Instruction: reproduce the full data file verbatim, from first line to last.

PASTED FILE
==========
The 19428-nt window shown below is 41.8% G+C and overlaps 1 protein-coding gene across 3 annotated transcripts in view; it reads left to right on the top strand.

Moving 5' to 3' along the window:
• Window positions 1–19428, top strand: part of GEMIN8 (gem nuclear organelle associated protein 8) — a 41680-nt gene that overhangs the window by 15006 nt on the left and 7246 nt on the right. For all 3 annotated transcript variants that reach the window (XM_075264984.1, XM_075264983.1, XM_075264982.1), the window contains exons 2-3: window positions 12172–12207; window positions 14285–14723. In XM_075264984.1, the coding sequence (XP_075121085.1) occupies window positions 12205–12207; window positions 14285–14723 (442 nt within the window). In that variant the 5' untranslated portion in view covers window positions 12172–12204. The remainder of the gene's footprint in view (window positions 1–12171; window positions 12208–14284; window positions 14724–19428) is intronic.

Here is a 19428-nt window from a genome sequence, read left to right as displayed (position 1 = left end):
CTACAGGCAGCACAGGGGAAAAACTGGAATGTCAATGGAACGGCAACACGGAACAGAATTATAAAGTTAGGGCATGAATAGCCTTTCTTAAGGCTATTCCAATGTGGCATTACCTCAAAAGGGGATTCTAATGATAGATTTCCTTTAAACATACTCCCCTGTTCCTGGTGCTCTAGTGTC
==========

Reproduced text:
The 19428-nt window shown below is 41.8% G+C and overlaps 1 protein-coding gene across 3 annotated transcripts in view; it reads left to right on the top strand.

Moving 5' to 3' along the window:
• Window positions 1–19428, top strand: part of GEMIN8 (gem nuclear organelle associated protein 8) — a 41680-nt gene that overhangs the window by 15006 nt on the left and 7246 nt on the right. For all 3 annotated transcript variants that reach the window (XM_075264984.1, XM_075264983.1, XM_075264982.1), the window contains exons 2-3: window positions 12172–12207; window positions 14285–14723. In XM_075264984.1, the coding sequence (XP_075121085.1) occupies window positions 12205–12207; window positions 14285–14723 (442 nt within the window). In that variant the 5' untranslated portion in view covers window positions 12172–12204. The remainder of the gene's footprint in view (window positions 1–12171; window positions 12208–14284; window positions 14724–19428) is intronic.

Here is a 19428-nt window from a genome sequence, read left to right as displayed (position 1 = left end):
CTACAGGCAGCACAGGGGAAAAACTGGAATGTCAATGGAACGGCAACACGGAACAGAATTATAAAGTTAGGGCATGAATAGCCTTTCTTAAGGCTATTCCAATGTGGCATTACCTCAAAAGGGGATTCTAATGATAGATTTCCTTTAAACATACTCCCCTGTTCCTGGTGCTCTAGTGTC